Tregoning, for all her missionary zeal about smart growth, hasn’t really yowled back. After green-friendly Mary Cheh was elected councilmember in 2006, the smart growth advocacy group Ward3Vision begged Tregoning to try again with a plan that would make it easier to bring in more residents and better retail. She declined. Other than some peacemaking over the American University campus plan, her office has stayed out of the ward almost entirely.

“The Office of Planning has ceded planning in Ward 3 to the Committee of 100 types,” says local Advisory Neighborhood Commissioner Tom Quinn, referring to the venerable advocacy group that has battled development efforts its members deem too dense or too tall. “She’s doing the right thing in most corners of the city. But in Ward 3, for whatever reason, there’s a lack of courage to move forward.”

In explaining her reasons, Tregoning is frank. “My predecessor lost her job over the Wisconsin Avenue plan, and I wasn’t convinced that there was a constituency for change,” Tregoning says, her voice lilting up in a characteristic questioning tone. “I wanted them to feel a little neglected.”

But Tregoning’s reticence didn’t win her any friends among the Committee of 100, whose members include the city’s longest-standing historic preservationists, architects, and community activists. They accused her of high handedness in presiding over historic preservation appeals and of imposing her will through an overhaul of the city’s zoning regulations. After Vince Gray defeated Fenty, the group sent a vituperative letter asking that Tregoning and Department of Transportation Commissioner Gabe Klein not be reappointed.

“There may be some residents who applaud the ‘I-know-best’ approach exemplified by Harriet Tregoning, but we think that her style conveys the message that the public is not welcome to intrude on the advancement of an agenda,” sniffed the letter. “We are hopeful that as Mayor you will find the absolutist approach incompatible with bringing the city together.”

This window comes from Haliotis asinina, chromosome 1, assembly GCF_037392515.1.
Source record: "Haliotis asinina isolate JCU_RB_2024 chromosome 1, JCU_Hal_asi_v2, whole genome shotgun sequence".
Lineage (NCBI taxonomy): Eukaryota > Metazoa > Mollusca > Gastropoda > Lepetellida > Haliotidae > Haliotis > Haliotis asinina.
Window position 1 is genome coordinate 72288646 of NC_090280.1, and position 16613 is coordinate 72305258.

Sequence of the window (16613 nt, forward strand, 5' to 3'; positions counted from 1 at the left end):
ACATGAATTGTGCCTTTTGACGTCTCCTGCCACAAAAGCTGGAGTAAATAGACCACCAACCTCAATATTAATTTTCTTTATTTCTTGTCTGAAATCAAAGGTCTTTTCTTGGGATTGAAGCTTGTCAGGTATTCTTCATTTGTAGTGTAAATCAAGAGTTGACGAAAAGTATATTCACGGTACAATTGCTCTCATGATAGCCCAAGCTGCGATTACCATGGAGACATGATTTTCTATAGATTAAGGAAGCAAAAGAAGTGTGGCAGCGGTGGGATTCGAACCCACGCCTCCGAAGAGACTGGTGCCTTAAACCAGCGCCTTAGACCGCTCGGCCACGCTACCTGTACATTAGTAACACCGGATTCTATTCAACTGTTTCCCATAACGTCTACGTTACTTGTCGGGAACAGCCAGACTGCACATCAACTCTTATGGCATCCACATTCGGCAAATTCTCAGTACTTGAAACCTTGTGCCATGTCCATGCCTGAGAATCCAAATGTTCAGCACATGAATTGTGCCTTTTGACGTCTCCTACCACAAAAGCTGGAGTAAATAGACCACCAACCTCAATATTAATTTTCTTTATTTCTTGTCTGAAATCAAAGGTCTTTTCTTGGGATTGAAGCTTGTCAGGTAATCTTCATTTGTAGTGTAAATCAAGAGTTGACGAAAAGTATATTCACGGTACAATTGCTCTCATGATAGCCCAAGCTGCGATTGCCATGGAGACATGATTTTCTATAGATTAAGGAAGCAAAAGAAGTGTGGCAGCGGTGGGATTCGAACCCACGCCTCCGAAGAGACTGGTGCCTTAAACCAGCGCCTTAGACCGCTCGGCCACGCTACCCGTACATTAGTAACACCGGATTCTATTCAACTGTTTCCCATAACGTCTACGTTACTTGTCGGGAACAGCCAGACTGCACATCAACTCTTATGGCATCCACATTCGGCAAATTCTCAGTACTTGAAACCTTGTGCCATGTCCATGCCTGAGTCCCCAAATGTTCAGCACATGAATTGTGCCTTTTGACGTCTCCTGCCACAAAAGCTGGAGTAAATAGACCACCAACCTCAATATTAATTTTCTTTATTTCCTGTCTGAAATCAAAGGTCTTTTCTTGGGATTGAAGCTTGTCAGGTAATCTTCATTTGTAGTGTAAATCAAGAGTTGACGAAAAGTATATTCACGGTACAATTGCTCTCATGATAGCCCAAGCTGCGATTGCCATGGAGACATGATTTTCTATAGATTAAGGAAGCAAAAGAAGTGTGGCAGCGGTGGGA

The same fear of urbanism that animated critics when Tregoning was at EPA, it turns out, exists inside the District Line. “The question that some people have is her vision for the city, for higher tighter and denser,” says Committee of 100 president George Clark. “And that might be appropriate for some spots in the city, but as an overall philosophy, that can have issues.”

In the end, Gray cut Klein, but kept Tregoning.

Our Readers Say

It is absolutely her job to have whatever metrics and data necessary to, you know, make plans. Harriet is a gold mine of information and credibility for the District. It will be a sad day if, or when, she leaves. Yes, she may not be the favorite of the Committee of 100, and she may not be willing to do all she can for places like Ward 3. In total, she is the embodiment of what this city needs and the kind of leadership required to have the District be an actual leader for the nation's cities.

We are lucky to have you here in DC. And I believe know exactly how you feel about those Tenleytown people!
After reading two pages I fell asleep. A lot of nothing.
A couple of years ago, I think it was DeBonis who described going to some random meeting somewhere in ward 5 and he drove past Harriet on her way to the same meeting, waiting for a bus. There's a difference between leaders who talk about it and those who really get it, and there's a difference between those who get it and those who actually live it.

Harriet lives it, and it shows. We are very very lucky to have her, and I make no apologies for being one of her legion of fans.
Hoskins = empty suit.
Tregoning = brain.
Hoskins is a shallow egomaniacal do boy that is more concerned with kissing the Mayor's butt than doing good work for the residents. I wonder if Hoskins gave Tregoning permission to do this article! Fire Hoskins!
I think Ms. Tregoning plays her role perfectly. She appears to be thoughtful about how to make an impact, and it's working - the city is better off because of efforts like hers.
As a former resident of Tenley Circle, I have to say that Ward 3 does not deserve her help. I am much happier living in Ward 4 without those uptight "Liberals" who are only want to live among their own kind.
Great article! The rest of the planning profession should have as much imagination and impact.

As for comments about congestion, I couldn't agree more. I have yet to hear a definition of the concept that makes sense. Everybody from Baltimore to Westminster to DC has congestion.It is a perception, not a definable term. On the other hand, I would accept congestion with a vibrant successful community. That is what DC is getting.